198 Palestinian, int'l bodies demand ICC probe Israeli war crimes
The organizations submitted a memorandum addressing Karim Khan, the ICC's prosecutor, and Silvia Fernandez de Gourmandi, the ICC's president of the Assembly of States Parties.
198 Palestinian and international organizations have called on the International Criminal Court to investigate Israeli crimes, calling for public condemnation amid an increase in Israeli murders and aggression against Palestinians.
The organizations submitted a memorandum addressing Karim Khan, the ICC's prosecutor, and Silvia Fernandez de Gourmandi, the ICC's president of the Assembly of States Parties. The memorandum calls for public condemnation of "Israel's" decision to designate Palestinian civil society organizations as "terrorist."
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In addition, the organizations demanded that Israeli crimes committed against Palestinians during the unjustified aggression on Gaza Strip last August be included in the probe. As justice delayed is justice denied, the organizations also stressed the need to accelerate the investigation process; the report should also include Israeli crimes against humanity, including apartheid, and should issue proactive statements to prevent Israeli war crimes, and prosecution pursuant to the Rome Statute's Article 9.
The organizations, furthermore, called on the ICC to take the necessary measures to prevent and deter apartheid practices.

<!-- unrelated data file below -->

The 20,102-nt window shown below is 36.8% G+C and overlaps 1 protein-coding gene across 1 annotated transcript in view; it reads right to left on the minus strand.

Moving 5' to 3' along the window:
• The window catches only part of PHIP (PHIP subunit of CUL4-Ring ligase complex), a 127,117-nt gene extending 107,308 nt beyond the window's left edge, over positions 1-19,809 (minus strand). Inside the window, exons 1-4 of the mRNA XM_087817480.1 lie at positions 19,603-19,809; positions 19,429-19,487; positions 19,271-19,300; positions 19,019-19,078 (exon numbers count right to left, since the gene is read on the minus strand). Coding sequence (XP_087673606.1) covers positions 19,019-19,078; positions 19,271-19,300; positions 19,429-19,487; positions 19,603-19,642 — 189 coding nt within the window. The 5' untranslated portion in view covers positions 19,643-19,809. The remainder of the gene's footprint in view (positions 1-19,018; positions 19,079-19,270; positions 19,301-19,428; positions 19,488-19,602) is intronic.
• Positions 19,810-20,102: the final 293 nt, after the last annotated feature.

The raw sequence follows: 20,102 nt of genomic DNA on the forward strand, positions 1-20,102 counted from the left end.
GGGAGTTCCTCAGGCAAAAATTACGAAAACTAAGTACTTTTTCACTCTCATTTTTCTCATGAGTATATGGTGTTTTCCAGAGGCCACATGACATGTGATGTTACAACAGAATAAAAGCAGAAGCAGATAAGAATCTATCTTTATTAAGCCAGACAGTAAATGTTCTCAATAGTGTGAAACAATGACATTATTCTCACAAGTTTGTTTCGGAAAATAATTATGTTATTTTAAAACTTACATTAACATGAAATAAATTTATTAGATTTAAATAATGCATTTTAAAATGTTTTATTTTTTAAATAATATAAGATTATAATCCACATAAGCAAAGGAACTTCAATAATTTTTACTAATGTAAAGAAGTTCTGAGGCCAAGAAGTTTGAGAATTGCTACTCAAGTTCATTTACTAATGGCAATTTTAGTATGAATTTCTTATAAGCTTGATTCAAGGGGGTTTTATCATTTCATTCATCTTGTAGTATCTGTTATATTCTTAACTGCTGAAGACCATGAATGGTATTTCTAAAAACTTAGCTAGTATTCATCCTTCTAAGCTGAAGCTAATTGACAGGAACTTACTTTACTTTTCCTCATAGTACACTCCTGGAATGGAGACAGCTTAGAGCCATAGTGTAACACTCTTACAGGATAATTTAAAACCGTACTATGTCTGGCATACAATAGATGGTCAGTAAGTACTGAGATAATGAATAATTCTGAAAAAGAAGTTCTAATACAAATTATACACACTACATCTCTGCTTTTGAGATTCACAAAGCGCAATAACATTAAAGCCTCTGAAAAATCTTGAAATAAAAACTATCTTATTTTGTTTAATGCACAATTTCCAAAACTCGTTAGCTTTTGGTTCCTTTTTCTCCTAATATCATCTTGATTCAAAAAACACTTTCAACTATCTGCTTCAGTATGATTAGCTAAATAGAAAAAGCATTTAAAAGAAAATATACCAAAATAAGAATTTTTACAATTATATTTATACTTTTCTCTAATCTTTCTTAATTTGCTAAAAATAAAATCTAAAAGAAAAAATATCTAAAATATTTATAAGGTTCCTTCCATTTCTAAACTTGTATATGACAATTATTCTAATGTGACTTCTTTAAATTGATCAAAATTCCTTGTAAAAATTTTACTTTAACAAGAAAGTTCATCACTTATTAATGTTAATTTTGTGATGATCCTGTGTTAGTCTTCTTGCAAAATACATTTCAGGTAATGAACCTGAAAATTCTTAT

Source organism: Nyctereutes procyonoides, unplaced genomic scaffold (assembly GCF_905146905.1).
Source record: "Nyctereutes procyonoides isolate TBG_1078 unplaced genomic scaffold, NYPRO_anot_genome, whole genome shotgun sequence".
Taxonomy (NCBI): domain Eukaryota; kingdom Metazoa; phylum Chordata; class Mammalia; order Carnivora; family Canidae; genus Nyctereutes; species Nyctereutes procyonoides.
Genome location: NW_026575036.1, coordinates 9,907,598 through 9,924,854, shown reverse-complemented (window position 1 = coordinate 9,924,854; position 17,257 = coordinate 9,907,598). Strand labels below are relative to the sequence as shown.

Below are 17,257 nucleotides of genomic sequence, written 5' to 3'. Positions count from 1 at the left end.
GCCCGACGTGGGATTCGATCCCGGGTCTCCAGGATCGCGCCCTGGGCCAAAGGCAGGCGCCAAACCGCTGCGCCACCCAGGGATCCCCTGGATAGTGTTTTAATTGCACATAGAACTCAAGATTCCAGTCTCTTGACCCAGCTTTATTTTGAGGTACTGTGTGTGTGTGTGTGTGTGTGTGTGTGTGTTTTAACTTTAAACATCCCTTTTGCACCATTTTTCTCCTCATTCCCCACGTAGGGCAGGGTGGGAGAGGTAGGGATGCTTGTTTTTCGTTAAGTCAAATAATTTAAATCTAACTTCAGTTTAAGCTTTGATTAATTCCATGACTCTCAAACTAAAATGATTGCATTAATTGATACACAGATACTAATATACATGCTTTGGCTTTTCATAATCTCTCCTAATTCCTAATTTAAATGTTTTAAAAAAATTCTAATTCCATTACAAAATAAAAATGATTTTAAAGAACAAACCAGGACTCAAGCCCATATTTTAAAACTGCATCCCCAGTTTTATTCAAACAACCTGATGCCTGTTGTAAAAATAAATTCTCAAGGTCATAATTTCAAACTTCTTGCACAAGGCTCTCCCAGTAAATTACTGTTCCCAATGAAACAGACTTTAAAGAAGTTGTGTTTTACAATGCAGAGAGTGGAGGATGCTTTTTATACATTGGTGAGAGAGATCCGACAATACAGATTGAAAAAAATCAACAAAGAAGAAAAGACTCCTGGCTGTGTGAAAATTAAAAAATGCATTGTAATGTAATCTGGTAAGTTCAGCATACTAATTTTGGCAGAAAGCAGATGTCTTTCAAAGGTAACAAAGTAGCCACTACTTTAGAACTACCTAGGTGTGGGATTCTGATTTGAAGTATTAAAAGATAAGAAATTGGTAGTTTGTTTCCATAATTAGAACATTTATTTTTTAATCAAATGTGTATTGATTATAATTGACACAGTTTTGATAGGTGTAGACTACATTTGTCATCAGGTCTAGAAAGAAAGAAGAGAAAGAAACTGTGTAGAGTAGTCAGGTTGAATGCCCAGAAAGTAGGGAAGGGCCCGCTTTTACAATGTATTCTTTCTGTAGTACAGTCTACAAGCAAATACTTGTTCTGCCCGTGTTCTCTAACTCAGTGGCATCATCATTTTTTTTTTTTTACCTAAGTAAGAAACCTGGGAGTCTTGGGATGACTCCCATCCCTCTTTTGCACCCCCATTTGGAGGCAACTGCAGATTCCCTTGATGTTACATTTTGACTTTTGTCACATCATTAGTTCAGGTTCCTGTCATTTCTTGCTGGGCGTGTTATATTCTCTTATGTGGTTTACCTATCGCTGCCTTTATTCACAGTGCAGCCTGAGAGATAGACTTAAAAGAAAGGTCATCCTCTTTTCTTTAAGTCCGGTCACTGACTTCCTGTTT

In October, Israeli media reported that Security Minister Benny Gantz surprised the US, the UN, and the EU by his announcement to classify 6 Palestinian NGOs as "terrorist" organizations.
'Like an execution': Palestinian NGOs describe Israeli crackdown
The Israeli decision to "outlaw" several Palestinian rights groups as "terror organizations" was "like an execution" designed to stop them from probing abuses, the head of one of the bodies told UN investigators earlier this month.
These designations and their consequences are now the focus of a series of public hearings sponsored by a high-level team of UN investigators exploring Israeli human rights violations.
This form of a public hearing has only occurred twice before, with one held in 2009 during an investigation also involving "Israel".
The hearings addressed the murder of Palestinian-American journalist Shireen Abu Akleh that happened in May, knowing that the findings of the UN rights office suggest that Abu Akleh was killed by Israeli occupation forces.
Being designated as a "terrorist" organization in October 2021 was the culmination of that, he said, characterizing it as "like an execution" aimed at preventing his organization from investigating a wide range of human rights violations. But he insisted during the live-streamed event that "we will not stop," said lead investigator Navi Pillay, a former UN rights chief from South Africa.
"We will continue fighting against the culture and the policy of impunity."
Read next: IOF Officially Blacklists 6 Palestinian Rights Groups